I'm going to copy my answer to an old question here, because the title of this question makes it much more likely to be found in the future. This answer was originally meant to answer part of this question.
Is analog signal division possible (as FPU multiplication often takes one CPU cycle anyway)?
If you have an analog multiplier, an analog divider is "easy" to make:
Assuming X1 and X2 are positive, this solves Y = X1 / X2.
Analog multipliers do exist, so this circuit is possible in principle.
Unfortunately most analog multipliers have a fairly limited range of
allowed input values.
Another approach would be to first use log amplifiers to get the
logarithm of X1 and X2, subtract, and then exponentiate.
Would it be theoretically possible to speed up modern processors if one would use analog signal arithmetic (at the cost of precision)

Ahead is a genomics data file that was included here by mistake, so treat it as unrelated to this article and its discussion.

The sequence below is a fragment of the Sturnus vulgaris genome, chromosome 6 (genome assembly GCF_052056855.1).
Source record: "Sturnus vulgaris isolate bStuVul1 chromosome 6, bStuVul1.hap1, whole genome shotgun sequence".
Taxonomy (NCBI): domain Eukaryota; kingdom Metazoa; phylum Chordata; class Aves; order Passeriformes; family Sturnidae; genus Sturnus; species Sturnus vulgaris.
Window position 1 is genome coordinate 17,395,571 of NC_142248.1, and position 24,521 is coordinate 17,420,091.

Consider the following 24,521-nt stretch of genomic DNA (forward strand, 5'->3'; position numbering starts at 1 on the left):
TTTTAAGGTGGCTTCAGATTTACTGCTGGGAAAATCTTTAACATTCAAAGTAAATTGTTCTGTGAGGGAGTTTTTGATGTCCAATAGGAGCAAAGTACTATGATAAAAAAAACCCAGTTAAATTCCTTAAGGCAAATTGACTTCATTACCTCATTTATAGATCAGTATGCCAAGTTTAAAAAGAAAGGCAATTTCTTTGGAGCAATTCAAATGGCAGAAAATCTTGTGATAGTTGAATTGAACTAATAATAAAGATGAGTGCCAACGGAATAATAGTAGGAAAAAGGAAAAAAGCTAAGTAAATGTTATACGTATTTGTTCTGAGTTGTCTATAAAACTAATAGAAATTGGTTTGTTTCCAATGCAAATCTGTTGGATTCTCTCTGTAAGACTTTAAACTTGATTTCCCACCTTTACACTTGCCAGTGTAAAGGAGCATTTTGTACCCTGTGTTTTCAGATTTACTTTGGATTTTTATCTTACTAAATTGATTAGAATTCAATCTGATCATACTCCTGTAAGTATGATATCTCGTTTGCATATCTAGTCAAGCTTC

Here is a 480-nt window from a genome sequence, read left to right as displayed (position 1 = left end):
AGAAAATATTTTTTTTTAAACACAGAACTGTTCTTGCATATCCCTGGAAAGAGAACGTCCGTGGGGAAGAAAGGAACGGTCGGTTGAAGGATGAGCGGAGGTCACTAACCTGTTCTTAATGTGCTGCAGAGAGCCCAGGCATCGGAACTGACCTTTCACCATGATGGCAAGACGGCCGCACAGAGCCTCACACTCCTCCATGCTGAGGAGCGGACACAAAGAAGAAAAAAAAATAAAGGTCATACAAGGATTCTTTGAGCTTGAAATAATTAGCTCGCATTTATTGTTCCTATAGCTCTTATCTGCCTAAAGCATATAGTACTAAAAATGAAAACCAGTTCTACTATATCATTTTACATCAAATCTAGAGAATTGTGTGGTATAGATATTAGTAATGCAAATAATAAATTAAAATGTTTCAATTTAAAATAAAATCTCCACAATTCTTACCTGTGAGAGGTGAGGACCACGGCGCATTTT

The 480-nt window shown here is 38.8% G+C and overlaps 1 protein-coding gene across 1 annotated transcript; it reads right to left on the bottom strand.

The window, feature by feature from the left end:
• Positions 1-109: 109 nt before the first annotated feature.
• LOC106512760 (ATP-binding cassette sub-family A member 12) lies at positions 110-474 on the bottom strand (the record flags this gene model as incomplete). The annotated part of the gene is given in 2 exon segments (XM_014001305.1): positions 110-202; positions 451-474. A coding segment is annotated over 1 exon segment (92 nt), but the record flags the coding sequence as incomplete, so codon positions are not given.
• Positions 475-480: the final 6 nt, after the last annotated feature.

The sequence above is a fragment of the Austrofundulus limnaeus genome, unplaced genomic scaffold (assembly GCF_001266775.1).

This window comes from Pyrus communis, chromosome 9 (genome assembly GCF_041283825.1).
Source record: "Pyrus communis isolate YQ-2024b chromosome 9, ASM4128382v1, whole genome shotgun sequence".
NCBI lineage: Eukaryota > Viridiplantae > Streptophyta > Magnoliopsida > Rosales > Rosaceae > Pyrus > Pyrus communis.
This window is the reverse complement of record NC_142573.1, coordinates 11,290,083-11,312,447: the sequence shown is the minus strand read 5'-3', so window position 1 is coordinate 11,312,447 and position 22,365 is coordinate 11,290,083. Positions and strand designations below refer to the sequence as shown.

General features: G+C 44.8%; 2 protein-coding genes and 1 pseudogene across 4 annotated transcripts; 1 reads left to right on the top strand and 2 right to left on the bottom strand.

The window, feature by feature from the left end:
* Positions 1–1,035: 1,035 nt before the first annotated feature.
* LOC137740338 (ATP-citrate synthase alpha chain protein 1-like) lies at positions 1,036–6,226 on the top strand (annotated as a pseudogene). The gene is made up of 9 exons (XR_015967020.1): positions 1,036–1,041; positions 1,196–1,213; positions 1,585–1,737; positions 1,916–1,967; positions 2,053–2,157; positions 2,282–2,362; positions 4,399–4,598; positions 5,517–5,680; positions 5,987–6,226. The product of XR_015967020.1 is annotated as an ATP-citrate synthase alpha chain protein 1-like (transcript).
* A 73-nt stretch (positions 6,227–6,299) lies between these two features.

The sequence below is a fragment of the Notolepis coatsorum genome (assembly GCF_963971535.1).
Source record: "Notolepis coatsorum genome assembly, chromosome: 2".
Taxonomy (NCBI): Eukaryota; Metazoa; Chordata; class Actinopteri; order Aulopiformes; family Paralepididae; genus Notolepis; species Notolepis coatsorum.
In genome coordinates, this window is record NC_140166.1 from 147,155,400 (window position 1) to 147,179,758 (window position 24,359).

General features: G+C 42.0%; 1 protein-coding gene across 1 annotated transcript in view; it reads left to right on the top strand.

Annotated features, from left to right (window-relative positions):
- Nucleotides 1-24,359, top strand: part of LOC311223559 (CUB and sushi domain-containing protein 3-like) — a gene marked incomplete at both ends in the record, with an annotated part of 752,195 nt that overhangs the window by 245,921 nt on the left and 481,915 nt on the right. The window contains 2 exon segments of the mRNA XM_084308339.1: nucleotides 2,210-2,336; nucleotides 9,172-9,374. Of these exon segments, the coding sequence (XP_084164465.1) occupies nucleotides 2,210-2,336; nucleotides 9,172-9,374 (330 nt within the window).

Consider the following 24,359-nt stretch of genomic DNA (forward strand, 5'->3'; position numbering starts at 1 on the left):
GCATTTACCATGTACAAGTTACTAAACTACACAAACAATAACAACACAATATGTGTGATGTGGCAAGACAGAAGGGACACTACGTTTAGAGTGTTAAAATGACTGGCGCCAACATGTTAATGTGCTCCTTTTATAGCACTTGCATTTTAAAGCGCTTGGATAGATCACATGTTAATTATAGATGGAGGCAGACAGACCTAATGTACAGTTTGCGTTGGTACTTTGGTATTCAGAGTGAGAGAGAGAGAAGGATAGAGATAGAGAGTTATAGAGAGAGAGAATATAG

instead of digital FPUs (CPU -> ADC -> analog FPU -> DAC -> CPU)?
At heart it's a question of technology---so much has been invested in
R&D to make digital operations faster, that analog technology would
have a long way to go to catch up at this point. But there's no way to
say it's absolutely impossible.
On the other hand, I wouldn't expect my crude divider circuit above to
work above maybe 10 MHz without having to do some very careful work
and maybe deep dive research to get it to go faster.
Also, you say we should neglect precision, but a circuit like I drew
is probably only accurate to 1% or so without tuning and probably only
to 0.1% without inventing new technology. And the dynamic range of the
inputs that can be usefully calculated on is similarly limited. So not
only is it probably 100 to 1000 times slower than available digital
circuits, its dynamic range is probably about 10300 times
worse as well (comparing to IEEE 64-bit floating point).